Painkillers are one of the most consumed medicines around the world, but they have a damaging effect on healthy tissues as well thereby making them rather risky for prolonged consumption. However, that could change soon as scientists have developed a prototype painkiller that functions like the painkillers we consume today, but without the side effects.
A team of scientists at Charite – Universitatsmedizin Berlin analyzed morphine-like molecules and their interactions with opioid receptors. They were able to successfully identify a new mechanism of action, which is capable of producing pain relief only in the desired target tissues – those affected by inflammation. They analysed the drug-opioid receptor interactions in damaged tissues as opposed to healthy tissues to provide useful information for the design of new painkillers without harmful side effects.
Based on their findings scientists developed a prototype morphine-like molecule and when tested in animal model, this molecule was able to produce substantial pain relief in inflamed tissues. However, healthy tissues remained unaffected, suggesting that the severe side effects currently associated with these types of painkillers might be avoided. Researchers were able to produce pain relief only in the desired target tissues – those affected by inflammation.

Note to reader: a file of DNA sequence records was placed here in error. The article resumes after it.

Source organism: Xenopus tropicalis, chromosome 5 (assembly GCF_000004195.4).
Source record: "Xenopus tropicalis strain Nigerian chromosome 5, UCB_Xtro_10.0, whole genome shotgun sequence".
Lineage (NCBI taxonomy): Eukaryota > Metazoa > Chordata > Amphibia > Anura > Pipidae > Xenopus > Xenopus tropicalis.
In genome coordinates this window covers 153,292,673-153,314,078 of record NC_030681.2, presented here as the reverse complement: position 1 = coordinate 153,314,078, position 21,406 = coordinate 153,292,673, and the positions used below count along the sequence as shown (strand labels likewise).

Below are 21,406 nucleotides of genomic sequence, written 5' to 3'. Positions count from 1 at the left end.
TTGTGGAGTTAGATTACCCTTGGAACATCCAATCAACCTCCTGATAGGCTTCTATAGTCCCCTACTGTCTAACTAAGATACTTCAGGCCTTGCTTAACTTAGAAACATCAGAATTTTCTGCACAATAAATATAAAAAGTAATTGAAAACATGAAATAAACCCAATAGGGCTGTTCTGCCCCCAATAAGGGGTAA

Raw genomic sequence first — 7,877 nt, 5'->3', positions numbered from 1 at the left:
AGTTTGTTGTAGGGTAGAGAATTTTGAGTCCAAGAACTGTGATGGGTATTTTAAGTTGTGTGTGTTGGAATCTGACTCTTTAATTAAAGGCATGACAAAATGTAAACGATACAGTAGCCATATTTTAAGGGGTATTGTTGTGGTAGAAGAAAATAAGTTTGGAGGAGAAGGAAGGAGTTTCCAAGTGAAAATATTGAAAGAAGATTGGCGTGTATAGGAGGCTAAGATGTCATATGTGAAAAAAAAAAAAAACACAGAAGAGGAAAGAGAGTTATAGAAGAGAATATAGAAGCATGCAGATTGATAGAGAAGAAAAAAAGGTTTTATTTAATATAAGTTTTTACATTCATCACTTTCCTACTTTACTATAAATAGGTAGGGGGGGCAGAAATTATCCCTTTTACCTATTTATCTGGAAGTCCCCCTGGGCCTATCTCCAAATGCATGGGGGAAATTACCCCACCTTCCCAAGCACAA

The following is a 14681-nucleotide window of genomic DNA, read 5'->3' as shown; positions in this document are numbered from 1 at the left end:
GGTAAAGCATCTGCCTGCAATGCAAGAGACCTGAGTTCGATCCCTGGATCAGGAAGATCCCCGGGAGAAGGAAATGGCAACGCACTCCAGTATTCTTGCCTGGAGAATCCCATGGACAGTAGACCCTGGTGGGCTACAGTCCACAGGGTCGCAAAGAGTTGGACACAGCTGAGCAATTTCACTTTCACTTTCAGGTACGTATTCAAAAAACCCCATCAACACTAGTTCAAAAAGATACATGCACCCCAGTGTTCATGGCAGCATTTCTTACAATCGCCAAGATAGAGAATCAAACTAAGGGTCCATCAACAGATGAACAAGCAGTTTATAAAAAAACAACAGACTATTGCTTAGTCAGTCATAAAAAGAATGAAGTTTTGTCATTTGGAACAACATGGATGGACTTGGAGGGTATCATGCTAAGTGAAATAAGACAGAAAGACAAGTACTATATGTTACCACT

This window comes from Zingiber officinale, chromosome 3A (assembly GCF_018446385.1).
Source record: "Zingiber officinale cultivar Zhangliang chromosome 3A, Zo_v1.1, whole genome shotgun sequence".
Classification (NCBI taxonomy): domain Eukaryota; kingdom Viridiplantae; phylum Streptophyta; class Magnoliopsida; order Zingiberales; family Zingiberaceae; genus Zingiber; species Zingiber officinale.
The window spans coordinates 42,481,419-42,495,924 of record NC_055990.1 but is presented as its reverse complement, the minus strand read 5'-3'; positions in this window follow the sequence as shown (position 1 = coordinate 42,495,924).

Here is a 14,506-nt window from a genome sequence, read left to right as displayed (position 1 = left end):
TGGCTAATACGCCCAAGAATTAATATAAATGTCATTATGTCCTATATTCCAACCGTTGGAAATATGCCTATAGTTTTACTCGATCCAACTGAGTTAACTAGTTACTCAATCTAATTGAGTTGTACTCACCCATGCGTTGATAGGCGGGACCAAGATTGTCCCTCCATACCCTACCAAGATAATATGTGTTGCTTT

Opioids are a class of strong pain killers. They are mainly used to treat pain associated with tissue damage and inflammation, such as that caused by surgery, nerve damage, arthritis or cancer. Common side effects associated with their use include drowsiness, nausea, constipation and dependency and, in some cases, respiratory arrest.
Researchers say that in stark contrast to conventional opioids, the new NFEPP-prototype appears to only bind to, and activate, opioid receptors in an acidic environment. This means it produces pain relief only in injured tissues, and without causing respiratory depression, drowsiness, the risk of dependency, or constipation.
The findings of the study published in the journal Science could also apply to other types of pain and may even find application in other areas of receptor research thereby, the benefits of improved drug efficacy and tolerability are not limited to painkillers, but may include other drugs as well.